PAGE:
Not since Gilli Smyth fronted Gong or Dagmar Krause fronted Henry Cow have you heard a really great, genuinely femme avant-pop excursion. You can find soloists like Laurie Anderson and Meredith Monk. You can find Canadians like Jane Siberry, if you must. But a unit of measure - a trio like Cow or a massively manned assault like Gong's? One where often wordless, primal screams and holy tongue-speaking ripples of poking, babbling voices intermingle with toots and blorts and skronks without relying on guitars? That also manages musicality and melody? One where rhythms crazed and curly seem to play within messy, but somehow, innocently sweet arrangements? I think not.
That's why I've been so open to Birdbrain, a tri-state-based, guitar-and-bass-less avant-pop quintet whose billowing bangs and seedy reedy and brass displays play in the same yard, not only of Krause-n-Cow, but of Joan La Barbara and Kevin Ayers, free-floating free-music eccentrics both. Yet, there's accessibility to their sound that places the "pop" of avant-pop high upon things Birdbrain value most. With their minimalist soundscapes and playful vocals, Birdbrain have created for live audiences a twilight zone that's never dull or droll.
That could come from the fact that their instrumentalists have, at their command, the history of pedigree. Trombonist Peter Zummo has been aligned to late greats Arthur Russell and Steve Lacy. Percussionist Michael Evans has played with God Is My Co-Pilot and many a James Chance configuration. Saxophonists G. Don Trubey and Tim Noe were Dancing Cigarettes. Their flat, repetitious bloops and minor-key blorts, tied to the sounds of wind, ravens and rain, on "A Dream of Things" sets a stage for Perez to dance upon. Without her, they'd be boring. Without them, she'd be unhinged. Together they create an elegant cloud of careening, woozy woe as documented by their long EP, I Fly, and its best stabbing, darting multitracked vocals as through the free-jazz breaks of "Confection of Sound." Adorable and dangerous, Birdbrain are a must-watch for 2005.
Volume 17, Number 49
With only vocals & horns, Birdbrain defies what would normally be limitations and uses minimal arrangements to create imaginative mind-scenes (though the last track swaps out horns for spacey keyboards). Birdbrain's 2-way approach allows the artists to fully realize the scope and range of their instruments, painting the songs with a uniquely detailed brush, and allowing the listener to be completely submerged in their surreal world. Singer Yvette Perez's voice soars, glides and darts about the horns, which swoon, punch and drunkenly careen, providing the low-end contrast to Perez's high flying voice.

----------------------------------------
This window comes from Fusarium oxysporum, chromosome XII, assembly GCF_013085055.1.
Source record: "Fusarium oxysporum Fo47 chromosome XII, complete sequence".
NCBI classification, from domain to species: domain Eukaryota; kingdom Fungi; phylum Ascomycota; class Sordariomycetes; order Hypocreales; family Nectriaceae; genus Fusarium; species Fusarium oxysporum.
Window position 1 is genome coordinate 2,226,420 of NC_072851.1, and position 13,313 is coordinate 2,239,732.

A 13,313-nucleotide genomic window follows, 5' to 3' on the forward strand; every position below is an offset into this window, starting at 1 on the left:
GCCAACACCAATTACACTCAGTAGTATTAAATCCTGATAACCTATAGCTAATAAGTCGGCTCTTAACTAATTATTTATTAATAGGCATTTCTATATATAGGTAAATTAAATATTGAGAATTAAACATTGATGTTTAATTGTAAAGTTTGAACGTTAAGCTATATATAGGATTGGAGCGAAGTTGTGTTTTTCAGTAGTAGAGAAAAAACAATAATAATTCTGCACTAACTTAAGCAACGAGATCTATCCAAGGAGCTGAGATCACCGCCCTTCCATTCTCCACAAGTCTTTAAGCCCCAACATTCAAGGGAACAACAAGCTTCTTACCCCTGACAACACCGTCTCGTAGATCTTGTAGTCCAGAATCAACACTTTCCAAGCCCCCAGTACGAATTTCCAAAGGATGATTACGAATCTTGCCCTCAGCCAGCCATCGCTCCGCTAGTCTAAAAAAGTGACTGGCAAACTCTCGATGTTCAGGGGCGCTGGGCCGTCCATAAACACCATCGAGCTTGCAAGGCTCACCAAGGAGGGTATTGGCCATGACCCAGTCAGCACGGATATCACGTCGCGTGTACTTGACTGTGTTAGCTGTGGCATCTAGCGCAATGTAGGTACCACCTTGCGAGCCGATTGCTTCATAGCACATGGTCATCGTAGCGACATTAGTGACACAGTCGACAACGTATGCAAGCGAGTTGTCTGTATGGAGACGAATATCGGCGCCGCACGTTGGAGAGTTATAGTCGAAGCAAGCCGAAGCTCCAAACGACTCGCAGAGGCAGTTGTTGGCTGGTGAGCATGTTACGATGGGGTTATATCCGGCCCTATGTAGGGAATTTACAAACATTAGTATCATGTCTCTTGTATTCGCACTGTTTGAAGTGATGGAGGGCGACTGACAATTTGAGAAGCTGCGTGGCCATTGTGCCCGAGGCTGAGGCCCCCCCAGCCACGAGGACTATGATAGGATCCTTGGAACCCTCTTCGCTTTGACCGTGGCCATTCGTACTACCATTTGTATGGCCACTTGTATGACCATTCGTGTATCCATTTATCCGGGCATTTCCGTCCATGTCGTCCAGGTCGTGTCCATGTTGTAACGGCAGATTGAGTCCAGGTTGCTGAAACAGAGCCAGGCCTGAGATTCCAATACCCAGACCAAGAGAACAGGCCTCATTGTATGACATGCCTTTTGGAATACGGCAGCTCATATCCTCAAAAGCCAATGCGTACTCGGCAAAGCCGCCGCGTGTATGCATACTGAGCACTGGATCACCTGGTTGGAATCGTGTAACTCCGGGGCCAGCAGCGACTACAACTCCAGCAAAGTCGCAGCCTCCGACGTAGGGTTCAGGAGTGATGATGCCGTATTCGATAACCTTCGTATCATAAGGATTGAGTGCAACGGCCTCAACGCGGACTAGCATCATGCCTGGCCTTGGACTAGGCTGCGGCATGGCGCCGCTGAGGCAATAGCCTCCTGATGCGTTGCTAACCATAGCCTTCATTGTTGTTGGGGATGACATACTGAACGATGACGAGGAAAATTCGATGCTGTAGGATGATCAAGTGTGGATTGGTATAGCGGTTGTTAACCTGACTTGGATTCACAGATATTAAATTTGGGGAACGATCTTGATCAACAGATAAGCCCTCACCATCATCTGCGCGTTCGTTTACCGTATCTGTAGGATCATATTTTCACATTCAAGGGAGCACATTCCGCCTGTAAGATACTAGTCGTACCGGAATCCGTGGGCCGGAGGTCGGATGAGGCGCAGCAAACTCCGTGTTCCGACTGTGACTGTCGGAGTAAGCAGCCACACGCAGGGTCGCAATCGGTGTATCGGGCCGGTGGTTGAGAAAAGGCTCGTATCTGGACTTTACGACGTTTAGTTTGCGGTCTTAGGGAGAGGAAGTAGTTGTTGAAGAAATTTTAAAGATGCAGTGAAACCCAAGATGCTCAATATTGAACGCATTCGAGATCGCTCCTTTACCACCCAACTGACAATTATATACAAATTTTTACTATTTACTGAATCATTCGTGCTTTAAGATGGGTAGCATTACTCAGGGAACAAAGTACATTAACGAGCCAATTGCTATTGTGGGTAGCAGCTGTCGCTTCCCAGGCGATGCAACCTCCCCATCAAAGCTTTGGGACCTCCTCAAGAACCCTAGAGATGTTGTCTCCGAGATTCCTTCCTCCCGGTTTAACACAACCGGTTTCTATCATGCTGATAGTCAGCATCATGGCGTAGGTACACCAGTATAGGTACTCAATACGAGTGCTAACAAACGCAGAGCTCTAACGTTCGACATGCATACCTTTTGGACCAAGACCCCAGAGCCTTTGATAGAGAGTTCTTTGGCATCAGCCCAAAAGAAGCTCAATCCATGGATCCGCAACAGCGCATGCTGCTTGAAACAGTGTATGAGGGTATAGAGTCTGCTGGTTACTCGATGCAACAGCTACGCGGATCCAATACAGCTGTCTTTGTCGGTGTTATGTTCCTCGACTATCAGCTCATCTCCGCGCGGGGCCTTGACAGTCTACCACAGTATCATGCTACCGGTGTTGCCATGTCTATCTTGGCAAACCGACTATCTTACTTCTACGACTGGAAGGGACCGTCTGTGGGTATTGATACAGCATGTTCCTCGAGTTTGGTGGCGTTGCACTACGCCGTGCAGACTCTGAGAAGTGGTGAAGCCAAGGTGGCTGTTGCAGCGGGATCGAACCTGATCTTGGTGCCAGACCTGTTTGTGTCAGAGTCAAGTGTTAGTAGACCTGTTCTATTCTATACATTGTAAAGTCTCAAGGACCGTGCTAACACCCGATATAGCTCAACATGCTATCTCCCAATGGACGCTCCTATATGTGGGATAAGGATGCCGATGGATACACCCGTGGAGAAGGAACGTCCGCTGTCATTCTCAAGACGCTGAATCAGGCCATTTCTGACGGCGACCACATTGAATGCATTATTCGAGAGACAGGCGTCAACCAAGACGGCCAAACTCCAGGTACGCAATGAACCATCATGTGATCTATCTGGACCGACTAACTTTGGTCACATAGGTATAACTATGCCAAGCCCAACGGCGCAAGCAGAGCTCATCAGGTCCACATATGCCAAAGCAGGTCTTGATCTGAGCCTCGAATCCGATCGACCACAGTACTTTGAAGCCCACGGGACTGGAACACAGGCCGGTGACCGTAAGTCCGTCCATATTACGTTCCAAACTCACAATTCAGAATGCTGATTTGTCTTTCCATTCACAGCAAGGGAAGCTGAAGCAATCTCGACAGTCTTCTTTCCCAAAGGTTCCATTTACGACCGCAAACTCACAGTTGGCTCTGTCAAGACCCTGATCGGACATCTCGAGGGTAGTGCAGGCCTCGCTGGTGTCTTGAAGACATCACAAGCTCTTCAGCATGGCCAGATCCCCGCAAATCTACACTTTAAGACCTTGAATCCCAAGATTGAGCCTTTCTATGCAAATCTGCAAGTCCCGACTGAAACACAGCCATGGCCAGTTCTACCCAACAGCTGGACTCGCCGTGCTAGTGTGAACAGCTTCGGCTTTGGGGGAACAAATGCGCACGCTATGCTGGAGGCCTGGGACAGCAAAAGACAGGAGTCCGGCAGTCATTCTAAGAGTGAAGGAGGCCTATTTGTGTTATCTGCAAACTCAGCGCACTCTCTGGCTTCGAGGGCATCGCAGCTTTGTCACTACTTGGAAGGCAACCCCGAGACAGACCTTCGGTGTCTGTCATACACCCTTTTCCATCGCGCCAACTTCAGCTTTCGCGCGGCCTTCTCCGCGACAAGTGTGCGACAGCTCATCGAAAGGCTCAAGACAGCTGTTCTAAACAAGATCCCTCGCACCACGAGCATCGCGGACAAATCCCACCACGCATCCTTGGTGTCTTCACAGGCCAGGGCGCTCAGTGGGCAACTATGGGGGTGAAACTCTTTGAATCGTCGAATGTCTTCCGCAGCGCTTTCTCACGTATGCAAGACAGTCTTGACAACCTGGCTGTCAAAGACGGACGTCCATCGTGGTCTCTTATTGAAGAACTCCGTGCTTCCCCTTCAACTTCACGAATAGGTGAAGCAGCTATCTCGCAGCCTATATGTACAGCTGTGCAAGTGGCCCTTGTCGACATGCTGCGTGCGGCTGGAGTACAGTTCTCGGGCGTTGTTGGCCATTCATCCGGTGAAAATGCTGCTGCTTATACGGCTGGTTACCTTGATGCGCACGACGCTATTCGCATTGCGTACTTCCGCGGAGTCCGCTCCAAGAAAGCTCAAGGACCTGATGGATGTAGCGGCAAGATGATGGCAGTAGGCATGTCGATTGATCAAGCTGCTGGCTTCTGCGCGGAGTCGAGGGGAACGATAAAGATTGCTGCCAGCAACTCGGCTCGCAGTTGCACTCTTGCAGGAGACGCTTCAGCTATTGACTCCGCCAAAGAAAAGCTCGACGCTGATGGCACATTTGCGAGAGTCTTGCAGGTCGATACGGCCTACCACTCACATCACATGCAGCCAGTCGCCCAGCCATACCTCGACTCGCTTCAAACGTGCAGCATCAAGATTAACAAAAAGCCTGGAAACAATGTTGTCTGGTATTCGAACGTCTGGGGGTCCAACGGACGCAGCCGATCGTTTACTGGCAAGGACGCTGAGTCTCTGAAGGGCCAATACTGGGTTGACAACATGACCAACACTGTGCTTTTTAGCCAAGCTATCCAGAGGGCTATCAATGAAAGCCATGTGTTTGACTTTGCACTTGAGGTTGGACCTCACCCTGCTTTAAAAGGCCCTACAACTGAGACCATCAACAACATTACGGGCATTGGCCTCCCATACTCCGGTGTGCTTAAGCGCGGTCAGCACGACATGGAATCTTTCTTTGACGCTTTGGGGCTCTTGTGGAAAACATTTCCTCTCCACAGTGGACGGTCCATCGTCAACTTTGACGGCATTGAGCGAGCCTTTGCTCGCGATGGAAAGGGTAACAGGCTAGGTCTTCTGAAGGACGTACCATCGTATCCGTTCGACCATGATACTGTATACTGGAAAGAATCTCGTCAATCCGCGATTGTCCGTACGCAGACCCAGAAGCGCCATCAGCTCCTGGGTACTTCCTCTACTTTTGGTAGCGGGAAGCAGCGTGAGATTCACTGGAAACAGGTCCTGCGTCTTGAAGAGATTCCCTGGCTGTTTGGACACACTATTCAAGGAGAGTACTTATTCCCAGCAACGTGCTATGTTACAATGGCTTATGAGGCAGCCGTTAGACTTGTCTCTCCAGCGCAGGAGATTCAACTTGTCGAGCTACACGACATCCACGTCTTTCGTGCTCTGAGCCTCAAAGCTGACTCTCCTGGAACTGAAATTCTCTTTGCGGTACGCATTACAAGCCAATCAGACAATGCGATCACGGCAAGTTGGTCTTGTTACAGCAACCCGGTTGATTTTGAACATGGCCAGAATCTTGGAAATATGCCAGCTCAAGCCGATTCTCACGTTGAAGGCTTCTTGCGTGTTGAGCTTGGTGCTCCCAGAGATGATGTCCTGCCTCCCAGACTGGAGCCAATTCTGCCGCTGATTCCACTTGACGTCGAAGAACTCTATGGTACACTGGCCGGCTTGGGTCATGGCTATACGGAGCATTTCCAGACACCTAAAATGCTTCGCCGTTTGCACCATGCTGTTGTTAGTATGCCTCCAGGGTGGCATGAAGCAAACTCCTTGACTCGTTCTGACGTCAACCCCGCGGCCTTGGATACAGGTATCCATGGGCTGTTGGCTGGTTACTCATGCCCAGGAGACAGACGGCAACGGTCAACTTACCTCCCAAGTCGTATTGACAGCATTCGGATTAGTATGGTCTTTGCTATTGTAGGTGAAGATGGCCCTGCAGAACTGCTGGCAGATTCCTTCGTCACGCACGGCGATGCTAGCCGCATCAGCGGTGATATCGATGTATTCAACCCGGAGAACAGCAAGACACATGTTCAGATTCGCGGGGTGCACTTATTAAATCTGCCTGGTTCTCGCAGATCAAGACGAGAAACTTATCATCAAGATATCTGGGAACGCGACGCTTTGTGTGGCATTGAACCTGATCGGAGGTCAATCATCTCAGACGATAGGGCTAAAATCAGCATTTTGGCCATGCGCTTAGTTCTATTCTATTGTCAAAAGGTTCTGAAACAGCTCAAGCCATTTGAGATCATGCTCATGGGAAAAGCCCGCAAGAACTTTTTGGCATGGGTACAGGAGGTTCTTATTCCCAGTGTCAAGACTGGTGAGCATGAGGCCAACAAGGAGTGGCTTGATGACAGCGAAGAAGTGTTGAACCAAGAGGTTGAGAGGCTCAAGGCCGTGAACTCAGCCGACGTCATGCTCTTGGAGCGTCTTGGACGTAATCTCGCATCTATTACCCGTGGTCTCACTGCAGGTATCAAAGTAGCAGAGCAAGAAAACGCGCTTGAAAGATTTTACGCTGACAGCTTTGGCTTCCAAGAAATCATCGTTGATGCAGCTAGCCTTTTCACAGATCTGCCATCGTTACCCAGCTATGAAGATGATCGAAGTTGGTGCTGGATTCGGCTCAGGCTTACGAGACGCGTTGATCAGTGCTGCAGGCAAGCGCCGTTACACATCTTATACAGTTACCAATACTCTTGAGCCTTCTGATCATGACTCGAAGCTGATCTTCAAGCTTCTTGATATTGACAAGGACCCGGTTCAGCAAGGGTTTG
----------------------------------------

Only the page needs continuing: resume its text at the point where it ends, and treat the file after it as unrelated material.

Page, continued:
Everybody likes a bit of tension now and then, and I Fly, the debut release from New York quartet Birdbrain, provides plenty. Consisting of just two saxophones, trombone and vocals, the group's music features spirited horn battles and a singer (Yvette Perez) who treats the notes of the standard diatonic scale as if they were merely rough guides to be tweaked as needed.
Obvious reference points for I Fly are The World Saxophone Quartet or Rova Saxophone Quartet, though Birdbrain are less selfconciously avant garde - more poppy, in fact. The ten songs here are short and savoury rather than sweet. They're epigrammatic mini-stories, like the haiku-ish "Sea Cow": "Sea cow/Swims in our tow/Sea cow/Kinda like you now/Oh, manatee in tow/Ahoy ahoy/Sea cow." Perez's breathless punk jazz vocalising, half spoken/half sung, owes much to No Wave. Time and again she almost hits the expected note but veers away at the last moment, twisting short of her presumed target.
With no rhythm section as such, Birdbrain's three horn players (Don Trubey on alto, Tim Noe on tenor, and downtown avant garde legend Peter Zummo on trombone) fill multiple roles. Most tracks feature pulsing pedal bass figures on alto sax, laying a foundation for rhythmically complex call and response duels between tenor and trombone. The horn interplay resolves from time to time into harmonic cadences that are surprisingly lush for such a small group. In its less restrained moments, the horn section almost evokes the crazed French jazz rock outfit Etron Fou Leloublan. At its punkiest, it comes close to the naive, atonal wailing of Lora Logic.
Issue 251, January 2005
To call Birdbrain "quirky" would be to establish new boundaries of meaning for the word. Consisting of one female singer, an alto saxophonist, a tenor saxophonist, and a trombonist, the band is sort of a weird cross between a classical wind ensemble, a cabaret outfit, and the pickup bands that David Thomas used to convene for his solo albums (conspiracy mongers will note that several tracks were recorded at the Brooklyn studio of Pere Ubu alumnus Tony Maimone).